Letter: China, E.U. will trump climate change

After Miami has been swallowed by the Atlantic, and the smog over the Great Plains becomes so thick farmers are reminded of great clouds of locusts, perhaps we can all look up and see a potential silver lining in U.S President Donald Trump’s decision to leave the Paris Climate Accord.

As  America shies  away from global leadership on climate change, the European Union and China are stepping in to fill the void.

The day after Trump announced on Twitter he would be leaving the Paris Accord, the E.U and China issued a joint statement ahead of their annual summit, held June 1−2 in Brussels. The document reaffirmed their collective commitment to the emissions reduction targets and underlying norms of the agreement.

“The E.U and China are joining forces to forge ahead on the implementation of the Paris agreement and accelerate the global transition to clean energy,” said E.U. climate commissioner Miguel Arias Cañete.

He also added, “Now is the time to further strengthen these ties to keep the wheels turning for global climate action.”

It is truly commendable that China and the E.U−the world’s first- and-third heaviest polluters, accounting for 20 and 13.4 per cent of global emissions respectively−agreed to proceed in the face of Trump’s departure.

And, thankfully, it is not merely a political face−saving manoeuvre. The E.U is allocating $11.2 million to help implement a cap-and-trade system in China, which will incentivize Chinese businesses to reduce emissions.

However, it is in Cañete’s latter statement that the seeds of a potential restructured  international order were sown.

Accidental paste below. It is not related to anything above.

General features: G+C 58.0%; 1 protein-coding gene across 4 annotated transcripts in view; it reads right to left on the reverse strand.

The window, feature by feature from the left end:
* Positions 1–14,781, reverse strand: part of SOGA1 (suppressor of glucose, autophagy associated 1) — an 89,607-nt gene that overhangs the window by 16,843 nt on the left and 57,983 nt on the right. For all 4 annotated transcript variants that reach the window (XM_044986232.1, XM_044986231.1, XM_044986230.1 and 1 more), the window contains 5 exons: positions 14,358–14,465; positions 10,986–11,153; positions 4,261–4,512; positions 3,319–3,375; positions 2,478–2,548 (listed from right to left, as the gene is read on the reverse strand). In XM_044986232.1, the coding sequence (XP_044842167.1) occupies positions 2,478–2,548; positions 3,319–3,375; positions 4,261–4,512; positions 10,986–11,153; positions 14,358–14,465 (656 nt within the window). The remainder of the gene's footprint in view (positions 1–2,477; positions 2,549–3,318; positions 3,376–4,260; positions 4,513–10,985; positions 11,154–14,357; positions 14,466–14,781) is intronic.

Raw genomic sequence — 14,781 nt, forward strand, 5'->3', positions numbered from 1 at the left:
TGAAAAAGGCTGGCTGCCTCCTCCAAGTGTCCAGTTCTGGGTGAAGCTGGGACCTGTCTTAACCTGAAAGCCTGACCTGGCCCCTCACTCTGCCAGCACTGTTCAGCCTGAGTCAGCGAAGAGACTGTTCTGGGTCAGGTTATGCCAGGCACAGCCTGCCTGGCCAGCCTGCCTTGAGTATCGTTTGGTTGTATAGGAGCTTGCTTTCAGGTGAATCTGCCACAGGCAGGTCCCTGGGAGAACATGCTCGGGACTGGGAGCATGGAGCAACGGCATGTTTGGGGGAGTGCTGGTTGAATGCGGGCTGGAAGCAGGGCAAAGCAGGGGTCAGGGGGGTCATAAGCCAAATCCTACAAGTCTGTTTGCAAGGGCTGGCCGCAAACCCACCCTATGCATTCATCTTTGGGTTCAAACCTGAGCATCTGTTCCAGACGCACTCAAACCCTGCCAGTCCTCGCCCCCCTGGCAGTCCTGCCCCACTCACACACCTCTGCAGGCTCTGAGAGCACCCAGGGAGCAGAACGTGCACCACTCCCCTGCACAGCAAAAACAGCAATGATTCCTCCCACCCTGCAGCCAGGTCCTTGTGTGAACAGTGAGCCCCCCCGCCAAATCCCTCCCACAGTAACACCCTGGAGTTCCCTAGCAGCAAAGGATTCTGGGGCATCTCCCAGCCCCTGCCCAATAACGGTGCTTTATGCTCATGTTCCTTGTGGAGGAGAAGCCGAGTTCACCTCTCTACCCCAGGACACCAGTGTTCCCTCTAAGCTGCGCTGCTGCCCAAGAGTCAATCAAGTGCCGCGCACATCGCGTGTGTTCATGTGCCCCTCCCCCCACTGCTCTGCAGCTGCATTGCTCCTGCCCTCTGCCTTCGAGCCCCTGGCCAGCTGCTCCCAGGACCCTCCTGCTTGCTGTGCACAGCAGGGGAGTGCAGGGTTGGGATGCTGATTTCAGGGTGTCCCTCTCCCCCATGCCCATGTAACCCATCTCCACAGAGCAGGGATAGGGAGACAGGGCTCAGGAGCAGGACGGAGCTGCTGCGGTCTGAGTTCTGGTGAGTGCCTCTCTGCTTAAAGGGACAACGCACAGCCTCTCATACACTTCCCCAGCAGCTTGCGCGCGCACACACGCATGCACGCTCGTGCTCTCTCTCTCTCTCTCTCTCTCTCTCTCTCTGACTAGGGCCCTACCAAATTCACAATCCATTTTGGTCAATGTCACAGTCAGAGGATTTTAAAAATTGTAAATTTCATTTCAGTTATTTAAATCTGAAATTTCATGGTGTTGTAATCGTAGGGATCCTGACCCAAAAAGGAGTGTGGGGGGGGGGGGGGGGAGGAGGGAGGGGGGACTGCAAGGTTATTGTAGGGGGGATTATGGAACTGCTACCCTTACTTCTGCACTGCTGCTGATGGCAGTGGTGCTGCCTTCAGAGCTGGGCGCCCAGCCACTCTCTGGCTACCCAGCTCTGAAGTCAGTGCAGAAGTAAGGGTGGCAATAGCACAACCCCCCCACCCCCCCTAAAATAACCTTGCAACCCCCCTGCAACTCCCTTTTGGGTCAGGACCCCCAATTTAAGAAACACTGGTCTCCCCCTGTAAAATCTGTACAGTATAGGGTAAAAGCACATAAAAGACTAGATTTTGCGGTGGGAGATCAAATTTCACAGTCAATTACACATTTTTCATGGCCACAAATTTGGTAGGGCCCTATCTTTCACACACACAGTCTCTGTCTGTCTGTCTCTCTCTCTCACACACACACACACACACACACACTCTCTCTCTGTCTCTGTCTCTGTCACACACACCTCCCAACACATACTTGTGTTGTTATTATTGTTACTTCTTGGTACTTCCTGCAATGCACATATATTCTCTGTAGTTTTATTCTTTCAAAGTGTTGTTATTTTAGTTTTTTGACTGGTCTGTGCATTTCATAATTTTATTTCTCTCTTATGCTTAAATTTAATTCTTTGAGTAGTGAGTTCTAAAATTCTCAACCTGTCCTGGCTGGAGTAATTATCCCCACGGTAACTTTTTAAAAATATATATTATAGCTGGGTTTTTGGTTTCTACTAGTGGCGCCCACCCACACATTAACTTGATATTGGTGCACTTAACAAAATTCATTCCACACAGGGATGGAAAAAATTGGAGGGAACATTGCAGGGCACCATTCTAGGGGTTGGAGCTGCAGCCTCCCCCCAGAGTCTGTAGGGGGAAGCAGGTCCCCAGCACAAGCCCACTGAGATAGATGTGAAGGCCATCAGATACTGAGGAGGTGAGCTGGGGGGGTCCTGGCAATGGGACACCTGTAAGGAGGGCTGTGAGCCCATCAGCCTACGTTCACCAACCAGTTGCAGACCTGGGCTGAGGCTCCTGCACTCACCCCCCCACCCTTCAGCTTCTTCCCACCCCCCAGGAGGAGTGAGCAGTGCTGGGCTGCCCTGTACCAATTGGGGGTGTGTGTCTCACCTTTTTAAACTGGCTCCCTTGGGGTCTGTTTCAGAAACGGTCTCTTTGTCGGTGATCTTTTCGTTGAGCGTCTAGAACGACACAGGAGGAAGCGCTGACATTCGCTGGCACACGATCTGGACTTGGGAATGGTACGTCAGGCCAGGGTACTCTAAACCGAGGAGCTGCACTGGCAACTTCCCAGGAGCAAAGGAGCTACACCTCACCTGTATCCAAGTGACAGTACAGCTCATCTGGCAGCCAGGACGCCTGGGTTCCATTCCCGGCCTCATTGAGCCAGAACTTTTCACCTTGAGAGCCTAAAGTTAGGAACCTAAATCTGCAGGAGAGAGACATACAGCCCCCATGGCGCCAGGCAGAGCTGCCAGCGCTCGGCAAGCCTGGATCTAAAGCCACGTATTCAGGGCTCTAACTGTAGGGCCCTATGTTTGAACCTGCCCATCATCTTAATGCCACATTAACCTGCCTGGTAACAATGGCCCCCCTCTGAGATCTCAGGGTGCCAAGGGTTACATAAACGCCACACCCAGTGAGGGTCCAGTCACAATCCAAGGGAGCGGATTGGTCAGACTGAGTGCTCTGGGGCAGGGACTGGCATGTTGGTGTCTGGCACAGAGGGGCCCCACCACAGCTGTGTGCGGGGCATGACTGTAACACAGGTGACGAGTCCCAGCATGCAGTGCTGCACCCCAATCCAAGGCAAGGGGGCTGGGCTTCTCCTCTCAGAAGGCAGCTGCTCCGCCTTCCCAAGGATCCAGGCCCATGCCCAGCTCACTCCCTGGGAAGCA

The period of undisputed American hegemony is going to come to an end sooner or later. Many argue we are witnessing the decline firsthand.

Ensuring there is a nascent global order both willing and able to take the reins as America declines is an essential exercise in providing future stability. A power vacuum breeds chaos like a sewer breeds stench.

If the E.U. and especially China, both members of that ascendant group of international actors, are willing to provide global leadership based on a commitment to multilateralism underpinned by near-universally-accepted norms, such as commitment to climate action, then I doubt the worst fears of U.S decline will materialize.

Chinese partnership with the E.U. is particularly important, as Europe’s strong commitment to international co-operation and human rights could help mitigate some of Beijing’s potential unilateral leanings as it continues to gain power. The two are already engaged in massive levels of trade, and co-operation on climate policy can only be seen as a positive.

Ideally, China−E.U. co-operation would eventually creep into the realm of security (there are some who argue climate policy should be considered as security policy), and China will realize that a multilateral solution to its many border disputes is in everyone’s best interest. At least when negotiating with the European Union, accusations of near unfettered unilateralism, like those directed at the United States, cannot be made with a straight face. 

In the age of Trump, healthy skepticism−not to be confused with conspiratorial thinking−and a true devotion to nuance will prove bulwarks to hyperbole, wilful blindness and outright lies.